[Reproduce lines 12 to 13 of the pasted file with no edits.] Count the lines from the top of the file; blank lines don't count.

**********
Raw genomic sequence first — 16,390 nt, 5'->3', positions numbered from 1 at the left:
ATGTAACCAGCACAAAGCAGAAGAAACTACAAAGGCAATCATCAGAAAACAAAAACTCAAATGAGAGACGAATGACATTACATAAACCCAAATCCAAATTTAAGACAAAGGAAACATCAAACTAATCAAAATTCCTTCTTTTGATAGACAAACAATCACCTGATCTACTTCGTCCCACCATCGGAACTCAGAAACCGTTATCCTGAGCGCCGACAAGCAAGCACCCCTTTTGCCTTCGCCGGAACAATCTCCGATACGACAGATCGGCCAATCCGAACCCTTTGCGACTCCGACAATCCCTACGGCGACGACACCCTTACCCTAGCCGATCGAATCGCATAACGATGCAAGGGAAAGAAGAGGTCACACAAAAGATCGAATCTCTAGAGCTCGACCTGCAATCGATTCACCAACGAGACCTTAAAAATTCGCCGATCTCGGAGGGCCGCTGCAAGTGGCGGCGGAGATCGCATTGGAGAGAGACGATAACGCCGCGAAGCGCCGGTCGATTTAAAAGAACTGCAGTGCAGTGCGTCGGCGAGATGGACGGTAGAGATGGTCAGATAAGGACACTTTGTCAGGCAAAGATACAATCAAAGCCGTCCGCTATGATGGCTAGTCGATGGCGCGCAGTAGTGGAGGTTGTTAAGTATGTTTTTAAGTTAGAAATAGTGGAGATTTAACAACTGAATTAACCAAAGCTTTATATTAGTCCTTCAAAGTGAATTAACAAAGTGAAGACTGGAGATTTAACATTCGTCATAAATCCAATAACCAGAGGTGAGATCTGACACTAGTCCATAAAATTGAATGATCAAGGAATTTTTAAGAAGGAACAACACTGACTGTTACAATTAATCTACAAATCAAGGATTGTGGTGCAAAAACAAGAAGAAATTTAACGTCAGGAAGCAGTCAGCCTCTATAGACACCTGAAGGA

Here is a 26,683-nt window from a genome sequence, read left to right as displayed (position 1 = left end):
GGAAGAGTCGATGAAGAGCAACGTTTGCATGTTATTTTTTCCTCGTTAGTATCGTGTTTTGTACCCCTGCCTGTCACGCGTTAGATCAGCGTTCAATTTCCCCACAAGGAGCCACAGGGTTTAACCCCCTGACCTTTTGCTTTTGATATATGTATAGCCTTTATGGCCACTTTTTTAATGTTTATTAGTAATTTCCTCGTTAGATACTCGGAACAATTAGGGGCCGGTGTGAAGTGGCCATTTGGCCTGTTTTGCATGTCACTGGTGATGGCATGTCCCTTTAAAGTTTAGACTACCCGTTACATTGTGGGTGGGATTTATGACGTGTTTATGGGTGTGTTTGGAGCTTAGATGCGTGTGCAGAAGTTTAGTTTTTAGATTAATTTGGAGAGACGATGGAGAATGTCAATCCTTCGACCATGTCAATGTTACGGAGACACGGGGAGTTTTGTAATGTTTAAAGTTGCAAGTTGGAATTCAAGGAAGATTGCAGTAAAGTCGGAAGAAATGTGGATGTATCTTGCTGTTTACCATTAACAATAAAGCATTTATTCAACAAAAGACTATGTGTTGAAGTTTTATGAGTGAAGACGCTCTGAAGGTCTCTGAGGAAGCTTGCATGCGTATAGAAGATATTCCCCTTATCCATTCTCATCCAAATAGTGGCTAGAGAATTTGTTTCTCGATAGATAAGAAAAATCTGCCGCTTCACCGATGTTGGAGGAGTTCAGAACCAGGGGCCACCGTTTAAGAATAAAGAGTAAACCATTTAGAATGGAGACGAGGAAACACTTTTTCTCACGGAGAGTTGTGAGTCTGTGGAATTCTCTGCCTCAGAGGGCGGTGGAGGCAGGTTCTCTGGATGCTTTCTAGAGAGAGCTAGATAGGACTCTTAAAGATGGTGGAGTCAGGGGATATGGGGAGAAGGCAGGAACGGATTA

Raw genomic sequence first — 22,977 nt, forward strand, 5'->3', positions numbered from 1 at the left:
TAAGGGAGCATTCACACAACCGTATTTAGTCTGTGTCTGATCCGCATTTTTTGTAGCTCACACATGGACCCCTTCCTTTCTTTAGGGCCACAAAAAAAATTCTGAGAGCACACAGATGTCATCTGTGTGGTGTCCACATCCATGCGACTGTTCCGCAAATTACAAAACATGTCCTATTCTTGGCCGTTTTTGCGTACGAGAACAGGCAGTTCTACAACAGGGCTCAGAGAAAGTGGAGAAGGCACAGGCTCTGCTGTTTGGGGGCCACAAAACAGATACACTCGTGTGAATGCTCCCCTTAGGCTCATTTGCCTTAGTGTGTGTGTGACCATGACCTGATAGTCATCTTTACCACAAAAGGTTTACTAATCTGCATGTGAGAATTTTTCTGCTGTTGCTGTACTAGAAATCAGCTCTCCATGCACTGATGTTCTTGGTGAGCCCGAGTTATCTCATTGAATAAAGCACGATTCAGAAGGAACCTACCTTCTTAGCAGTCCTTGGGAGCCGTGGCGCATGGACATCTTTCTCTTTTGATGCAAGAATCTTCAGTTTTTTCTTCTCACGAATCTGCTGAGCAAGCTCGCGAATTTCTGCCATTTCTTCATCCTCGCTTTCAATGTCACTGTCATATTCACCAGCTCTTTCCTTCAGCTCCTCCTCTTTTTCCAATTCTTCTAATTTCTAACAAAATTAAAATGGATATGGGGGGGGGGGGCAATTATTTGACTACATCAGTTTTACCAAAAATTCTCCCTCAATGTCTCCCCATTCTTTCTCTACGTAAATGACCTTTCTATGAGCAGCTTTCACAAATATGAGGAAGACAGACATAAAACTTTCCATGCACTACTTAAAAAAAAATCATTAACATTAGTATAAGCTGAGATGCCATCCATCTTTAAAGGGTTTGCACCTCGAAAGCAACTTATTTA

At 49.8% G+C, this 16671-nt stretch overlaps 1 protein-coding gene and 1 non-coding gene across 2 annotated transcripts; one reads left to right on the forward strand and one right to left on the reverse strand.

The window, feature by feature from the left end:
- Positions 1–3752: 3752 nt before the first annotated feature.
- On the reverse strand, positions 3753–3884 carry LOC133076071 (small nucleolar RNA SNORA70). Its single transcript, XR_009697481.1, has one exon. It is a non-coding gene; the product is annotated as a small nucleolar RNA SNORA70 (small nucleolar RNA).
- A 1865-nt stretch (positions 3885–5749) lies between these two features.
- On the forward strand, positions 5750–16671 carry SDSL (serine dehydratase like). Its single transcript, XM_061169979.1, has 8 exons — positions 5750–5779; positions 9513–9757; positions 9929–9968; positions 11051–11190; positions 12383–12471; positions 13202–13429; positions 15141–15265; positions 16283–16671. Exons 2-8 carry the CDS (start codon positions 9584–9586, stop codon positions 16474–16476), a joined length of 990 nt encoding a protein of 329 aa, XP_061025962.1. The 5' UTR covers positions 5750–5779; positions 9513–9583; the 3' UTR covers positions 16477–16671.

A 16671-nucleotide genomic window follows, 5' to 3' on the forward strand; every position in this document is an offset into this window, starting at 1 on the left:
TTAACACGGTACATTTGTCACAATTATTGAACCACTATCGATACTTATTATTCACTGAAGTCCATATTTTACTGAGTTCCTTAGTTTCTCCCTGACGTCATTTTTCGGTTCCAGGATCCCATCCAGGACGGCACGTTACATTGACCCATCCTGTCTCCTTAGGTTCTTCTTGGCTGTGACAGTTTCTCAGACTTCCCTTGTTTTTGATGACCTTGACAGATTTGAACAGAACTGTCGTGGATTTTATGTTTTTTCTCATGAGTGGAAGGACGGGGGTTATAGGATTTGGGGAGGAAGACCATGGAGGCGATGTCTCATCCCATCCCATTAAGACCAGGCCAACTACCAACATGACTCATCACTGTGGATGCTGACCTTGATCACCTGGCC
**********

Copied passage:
- On the forward strand, positions 5750–16671 carry SDSL (serine dehydratase like). Its single transcript, XM_061169979.1, has 8 exons — positions 5750–5779; positions 9513–9757; positions 9929–9968; positions 11051–11190; positions 12383–12471; positions 13202–13429; positions 15141–15265; positions 16283–16671. Exons 2-8 carry the CDS (start codon positions 9584–9586, stop codon positions 16474–16476), a joined length of 990 nt encoding a protein of 329 aa, XP_061025962.1. The 5' UTR covers positions 5750–5779; positions 9513–9583; the 3' UTR covers positions 16477–16671.

A 16671-nucleotide genomic window follows, 5' to 3' on the forward strand; every position in this document is an offset into this window, starting at 1 on the left: